Their kiss on the roof last night was replaying nonstop in her mind. And Avery was brimming with questions. How would they handle things, after what had happened last night? What would they tell Leda? What would they do about their parents? “Atlas?” she said, not sure exactly how to phrase this—only to realize that he wasn’t looking at her. His eyes were focused on where the front door had just shut behind Leda.
“Yeah?” he asked slowly, turning to her.
Avery’s resolve faltered. Why wasn’t he smiling at her, now that they were alone?
“I was wondering … um …”
A beep sounded from the kitchen, indicating the arrival of a food delivery. The next thing Avery knew, Atlas was walking in to pick it up, not even looking at her. She followed him, deflating a little, as he reached for the delivery box that had just been whisked up from their favorite bakery.
“Wait. You ordered from Bakehouse?”
“Yeah. Want one?” he asked, and she shook her head.
She couldn’t believe it. She’d been pacing her room all morning, her heart about to burst—while Atlas had been lying in bed ordering waffles?
“Sorry. What was it you wanted to ask me?”
“Oh—I …” A sick worry settled over her. She couldn’t do it. “Never mind,” she said, trying to play it off.
This was all wrong. Avery wanted to scream. She stirred a rehydration tablet into a glass of orange juice, just to have something to do.
“Can I have one of those?” Atlas said awkwardly, after a moment. Avery wordlessly tossed him the bottle. “Thanks,” he went on, and popped a couple of the tablets. “God, I’m really hungover.”
“It was a crazy night, wasn’t it?” She hoped it would provoke him. She couldn’t believe he was doing this, pretending the kiss had never happened.
“You throw great parties, Aves.” The microcooker beeped and Atlas pulled out the waffle, dousing it in syrup. He was still doing that thing where his eyes didn’t quite meet hers. “I can’t remember the last time I got after it that hard. Those whiskey-soda bubbles …” He shook his head and took a huge bite. “Man, I’m hungover,” he said again.
“Me too,” Avery agreed, at a loss. What was going on? Atlas was just sitting at the counter, eating breakfast as if it was any old morning—as if they hadn’t kissed last night. As if the entire world hadn’t just shifted on its axis, as if the very fabric of Avery’s existence hadn’t been forever changed.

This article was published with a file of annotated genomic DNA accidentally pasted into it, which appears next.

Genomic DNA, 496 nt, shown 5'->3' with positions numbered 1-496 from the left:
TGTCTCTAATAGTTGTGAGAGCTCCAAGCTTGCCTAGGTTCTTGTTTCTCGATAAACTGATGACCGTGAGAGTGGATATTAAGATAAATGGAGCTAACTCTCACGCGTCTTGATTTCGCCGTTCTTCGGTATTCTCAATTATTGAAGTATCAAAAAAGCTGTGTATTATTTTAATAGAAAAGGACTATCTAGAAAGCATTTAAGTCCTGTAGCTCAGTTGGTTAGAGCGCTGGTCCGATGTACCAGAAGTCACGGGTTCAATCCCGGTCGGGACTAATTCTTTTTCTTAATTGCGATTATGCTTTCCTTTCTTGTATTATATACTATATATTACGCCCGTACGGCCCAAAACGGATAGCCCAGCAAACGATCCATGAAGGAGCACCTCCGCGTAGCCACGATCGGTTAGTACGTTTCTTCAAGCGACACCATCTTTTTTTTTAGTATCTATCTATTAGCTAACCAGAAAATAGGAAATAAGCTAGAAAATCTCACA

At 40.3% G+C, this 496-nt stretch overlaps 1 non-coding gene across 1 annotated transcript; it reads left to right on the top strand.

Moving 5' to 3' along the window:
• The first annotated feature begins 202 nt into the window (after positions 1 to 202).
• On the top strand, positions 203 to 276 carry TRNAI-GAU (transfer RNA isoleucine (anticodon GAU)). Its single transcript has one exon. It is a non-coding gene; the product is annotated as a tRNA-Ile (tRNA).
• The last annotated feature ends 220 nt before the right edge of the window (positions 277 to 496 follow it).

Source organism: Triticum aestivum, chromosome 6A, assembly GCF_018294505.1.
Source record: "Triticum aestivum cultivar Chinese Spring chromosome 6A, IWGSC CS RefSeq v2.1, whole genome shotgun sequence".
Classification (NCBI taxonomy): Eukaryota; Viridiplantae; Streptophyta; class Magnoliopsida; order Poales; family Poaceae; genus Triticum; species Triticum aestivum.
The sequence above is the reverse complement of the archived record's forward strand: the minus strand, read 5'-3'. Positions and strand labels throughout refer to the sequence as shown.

Could Atlas really have been so drunk that he didn’t remember what had happened? Or worse, was he pretending it hadn’t happened because it didn’t mean anything to him—because he regretted it?
“Avery? This just arrived for you.” Their maid, Sarah, stood in the doorway, hugging a flower arrangement in a hammered metal tin. Avery immediately glanced at Atlas, wondering if he’d sent it. Maybe he’d just been acting cautious earlier, and the flowers were his way of showing how he felt while keeping everything a secret.
Avery strode over, keeping her robe tied close around her, and pulled the heavy cream notecard from the side of the flowers. Avery, was written in antique loopy handwriting on the front. Of course, she thought with a little thrill of pleasure, Atlas remembered her favorite calligraphy style. She opened the note, hiding her smile.
But it wasn’t from Atlas. Some long roots, for your greenhouse, it read. Watt.
Watt? Avery registered, bewildered. She thought back to their conversation last night. Who was this guy, exactly, and why didn’t she know more about him? She buried her face in the bouquet to hide her confusion and inhaled deeply. It was an intoxicating scent, light and airy. Avery realized that the flowers had been very carefully selected, baby’s breath and peonies and a single white rose at the center. All flowers with long roots. And there was soil in the tin, which was wide and deep. These plants weren’t cuttings: they were all still alive, so if she wanted to, she could try to transplant them to deeper soil.
Watt had clearly put a lot of thought into this gift. She was touched, in spite of everything.
“Should I take them to your room?” Sarah asked.
“What about right here instead, on the kitchen table?” Avery’s eyes were on Atlas as she said it. She hoped the flowers would elicit some kind of reaction from him: jealousy, or at least curiosity. But he was just chewing his waffle, not even looking their way. “Atlas, what do you think of these?” she pressed, irritated.
“They look great.”
He hadn’t even asked who sent them. Her heart aching, Avery leaned her elbows on the table and looked down at her new flowers. They seemed so beautiful now, but they were all doomed, she thought darkly, their tiny roots racing toward the inflexible confines of the pot.
She broke off a sprig of baby’s breath and tucked it into the pocket of her robe, then retreated to her room and shut the door quietly behind her.
ERIS STOOD IN line at the grocery on the corner, a tiny shopping basket slung over one arm, clutching a stack of coupons that flashed with the cheap instapaper of lower-floor flyers. Her mom had transferred her a few nanodollars so that Eris could buy dinner for tonight. Caroline was out meeting with “someone very important,” she’d said, putting on a white pressed blouse and pearls for the first time in weeks. Eris had wondered, briefly, if that someone was Everett. Not that she really cared what he did anymore. Besides, it was much more likely that it was some kind of job interview, she’d concluded, losing interest.